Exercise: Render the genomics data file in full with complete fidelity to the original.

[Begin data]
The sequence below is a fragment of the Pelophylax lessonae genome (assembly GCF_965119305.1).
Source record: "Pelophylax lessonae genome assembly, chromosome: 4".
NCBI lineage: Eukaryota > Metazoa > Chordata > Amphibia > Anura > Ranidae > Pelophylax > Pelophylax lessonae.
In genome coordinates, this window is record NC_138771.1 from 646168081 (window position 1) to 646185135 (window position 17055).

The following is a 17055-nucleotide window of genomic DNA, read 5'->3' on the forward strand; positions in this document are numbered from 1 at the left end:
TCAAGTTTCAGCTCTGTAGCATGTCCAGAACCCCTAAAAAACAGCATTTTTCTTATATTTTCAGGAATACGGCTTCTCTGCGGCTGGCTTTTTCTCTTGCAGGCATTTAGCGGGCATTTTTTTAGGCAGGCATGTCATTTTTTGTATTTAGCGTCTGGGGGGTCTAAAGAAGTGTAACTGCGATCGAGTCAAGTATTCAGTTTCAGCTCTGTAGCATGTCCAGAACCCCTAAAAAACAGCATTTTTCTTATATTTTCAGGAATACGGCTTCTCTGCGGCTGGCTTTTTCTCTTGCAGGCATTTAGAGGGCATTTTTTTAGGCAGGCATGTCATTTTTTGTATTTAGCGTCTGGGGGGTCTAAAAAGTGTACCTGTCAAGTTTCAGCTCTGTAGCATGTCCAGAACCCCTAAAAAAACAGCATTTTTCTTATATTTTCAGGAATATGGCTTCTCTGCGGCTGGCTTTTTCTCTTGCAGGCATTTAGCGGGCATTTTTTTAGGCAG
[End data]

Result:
The sequence below is a fragment of the Pelophylax lessonae genome (assembly GCF_965119305.1).
Source record: "Pelophylax lessonae genome assembly, chromosome: 4".
NCBI lineage: Eukaryota > Metazoa > Chordata > Amphibia > Anura > Ranidae > Pelophylax > Pelophylax lessonae.
In genome coordinates, this window is record NC_138771.1 from 646168081 (window position 1) to 646185135 (window position 17055).

The following is a 17055-nucleotide window of genomic DNA, read 5'->3' on the forward strand; positions in this document are numbered from 1 at the left end:
TCAAGTTTCAGCTCTGTAGCATGTCCAGAACCCCTAAAAAACAGCATTTTTCTTATATTTTCAGGAATACGGCTTCTCTGCGGCTGGCTTTTTCTCTTGCAGGCATTTAGCGGGCATTTTTTTAGGCAGGCATGTCATTTTTTGTATTTAGCGTCTGGGGGGTCTAAAGAAGTGTAACTGCGATCGAGTCAAGTATTCAGTTTCAGCTCTGTAGCATGTCCAGAACCCCTAAAAAACAGCATTTTTCTTATATTTTCAGGAATACGGCTTCTCTGCGGCTGGCTTTTTCTCTTGCAGGCATTTAGAGGGCATTTTTTTAGGCAGGCATGTCATTTTTTGTATTTAGCGTCTGGGGGGTCTAAAAAGTGTACCTGTCAAGTTTCAGCTCTGTAGCATGTCCAGAACCCCTAAAAAAACAGCATTTTTCTTATATTTTCAGGAATATGGCTTCTCTGCGGCTGGCTTTTTCTCTTGCAGGCATTTAGCGGGCATTTTTTTAGGCAG